- Distinguish objective and subjective measures of social class.
- Discuss whether the United States has much vertical social mobility.
Most sociologists define social class as a grouping based on similar social factors like wealth, income, education, and occupation. These factors affect how much power and prestige a person has. Social stratification reflects an unequal distribution of resources. In most cases, having more money means having more power or more opportunities. There is a surprising amount of disagreement among sociologists on the number of social classes in the United States and even on how to measure social class membership. We first look at the measurement issue and then discuss the number and types of classes sociologists have delineated.
Measuring Social Class
We can measure social class either objectively or subjectively. If we choose the objective method, we classify people according to one or more criteria, such as their occupation, education, and/or income. The researcher is the one who decides which social class people are in based on where they stand in regard to these variables. If we choose the subjective method, we ask people what class they think they are in. For example, the General Social Survey asks, “If you were asked to use one of four names for your social class, which would you say you belong in: the lower class, the working class, the middle class, or the upper class?” Figure 8.3 “Subjective Social Class Membership” depicts responses to this question. The trouble with such a subjective measure is that some people say they are in a social class that differs from what objective criteria might indicate they are in. This problem leads most sociologists to favor objective measures of social class when they study stratification in American society.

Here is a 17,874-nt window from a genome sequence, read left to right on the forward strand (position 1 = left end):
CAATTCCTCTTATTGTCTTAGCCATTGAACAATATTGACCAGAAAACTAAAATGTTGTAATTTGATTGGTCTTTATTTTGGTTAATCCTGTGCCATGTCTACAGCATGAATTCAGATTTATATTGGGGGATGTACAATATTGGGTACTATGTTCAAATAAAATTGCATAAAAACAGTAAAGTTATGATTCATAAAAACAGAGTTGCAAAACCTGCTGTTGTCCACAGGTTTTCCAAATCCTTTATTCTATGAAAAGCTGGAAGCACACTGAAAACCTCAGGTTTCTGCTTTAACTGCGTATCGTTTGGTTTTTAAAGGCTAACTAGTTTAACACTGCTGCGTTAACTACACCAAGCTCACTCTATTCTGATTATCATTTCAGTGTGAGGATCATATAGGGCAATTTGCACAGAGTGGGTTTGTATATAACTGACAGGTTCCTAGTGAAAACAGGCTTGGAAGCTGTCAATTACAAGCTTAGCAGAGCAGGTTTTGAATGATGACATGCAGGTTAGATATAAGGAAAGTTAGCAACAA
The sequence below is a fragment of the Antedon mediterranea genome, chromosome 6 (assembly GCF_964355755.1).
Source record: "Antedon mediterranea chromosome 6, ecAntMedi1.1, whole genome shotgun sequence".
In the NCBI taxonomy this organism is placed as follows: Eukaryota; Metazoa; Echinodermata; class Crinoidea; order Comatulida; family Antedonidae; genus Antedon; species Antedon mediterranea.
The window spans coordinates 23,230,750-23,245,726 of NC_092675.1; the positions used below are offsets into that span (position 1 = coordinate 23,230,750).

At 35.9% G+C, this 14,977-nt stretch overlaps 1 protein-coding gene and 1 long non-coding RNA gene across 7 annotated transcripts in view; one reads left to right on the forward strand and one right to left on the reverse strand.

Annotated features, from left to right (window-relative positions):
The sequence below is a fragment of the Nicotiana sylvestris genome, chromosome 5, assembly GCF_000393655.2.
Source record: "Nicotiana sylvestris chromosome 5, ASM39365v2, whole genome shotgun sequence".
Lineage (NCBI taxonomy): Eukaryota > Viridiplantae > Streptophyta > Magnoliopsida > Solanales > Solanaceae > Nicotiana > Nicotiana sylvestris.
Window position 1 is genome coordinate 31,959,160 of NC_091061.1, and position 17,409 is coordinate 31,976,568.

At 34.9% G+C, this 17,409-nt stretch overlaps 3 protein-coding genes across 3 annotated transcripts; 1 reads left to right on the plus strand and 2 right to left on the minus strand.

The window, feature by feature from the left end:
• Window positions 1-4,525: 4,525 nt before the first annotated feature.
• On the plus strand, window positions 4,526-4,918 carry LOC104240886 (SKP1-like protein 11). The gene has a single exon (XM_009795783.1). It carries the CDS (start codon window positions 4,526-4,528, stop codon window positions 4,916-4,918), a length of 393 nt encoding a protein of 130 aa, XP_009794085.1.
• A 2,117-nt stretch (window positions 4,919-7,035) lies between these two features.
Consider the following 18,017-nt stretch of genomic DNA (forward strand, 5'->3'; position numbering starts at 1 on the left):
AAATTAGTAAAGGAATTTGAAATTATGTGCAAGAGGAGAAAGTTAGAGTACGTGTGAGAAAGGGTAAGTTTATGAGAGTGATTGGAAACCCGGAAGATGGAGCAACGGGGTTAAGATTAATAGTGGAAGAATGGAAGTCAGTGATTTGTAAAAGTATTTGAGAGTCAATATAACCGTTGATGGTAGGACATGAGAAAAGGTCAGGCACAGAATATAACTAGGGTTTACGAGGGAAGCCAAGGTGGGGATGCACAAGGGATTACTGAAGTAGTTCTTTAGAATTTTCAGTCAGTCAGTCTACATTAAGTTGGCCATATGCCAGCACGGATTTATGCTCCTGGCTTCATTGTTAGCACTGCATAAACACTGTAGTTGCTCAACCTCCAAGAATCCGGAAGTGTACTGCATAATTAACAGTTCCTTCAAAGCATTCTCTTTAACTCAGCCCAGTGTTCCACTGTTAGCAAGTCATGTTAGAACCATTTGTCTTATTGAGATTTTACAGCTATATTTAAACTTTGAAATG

Yet even here there is disagreement between functionalist theorists and conflict theorists on which objective measures to use. Functionalist sociologists rely on measures of socioeconomic status (SES), such as education, income, and occupation, to determine someone’s social class. Sometimes one of these three variables is used by itself to measure social class, and sometimes two or all three of the variables are combined (in ways that need not concern us) to measure social class. When occupation is used, sociologists often rely on standard measures of occupational prestige. Since the late 1940s, national surveys have asked Americans to rate the prestige of dozens of occupations, and their ratings are averaged together to yield prestige scores for the occupations (Hodge, Siegel, & Rossi, 1964). Over the years these scores have been relatively stable. Here are some average prestige scores for various occupations: physician, 86; college professor, 74; elementary school teacher, 64; letter carrier, 47; garbage collector, 28; and janitor, 22.
Despite SES’s usefulness, conflict sociologists prefer different, though still objective, measures of social class that take into account ownership of the means of production and other dynamics of the workplace. These measures are closer to what Marx meant by the concept of class throughout his work, and they take into account the many types of occupations and workplace structures that he could not have envisioned when he was writing during the 19th century.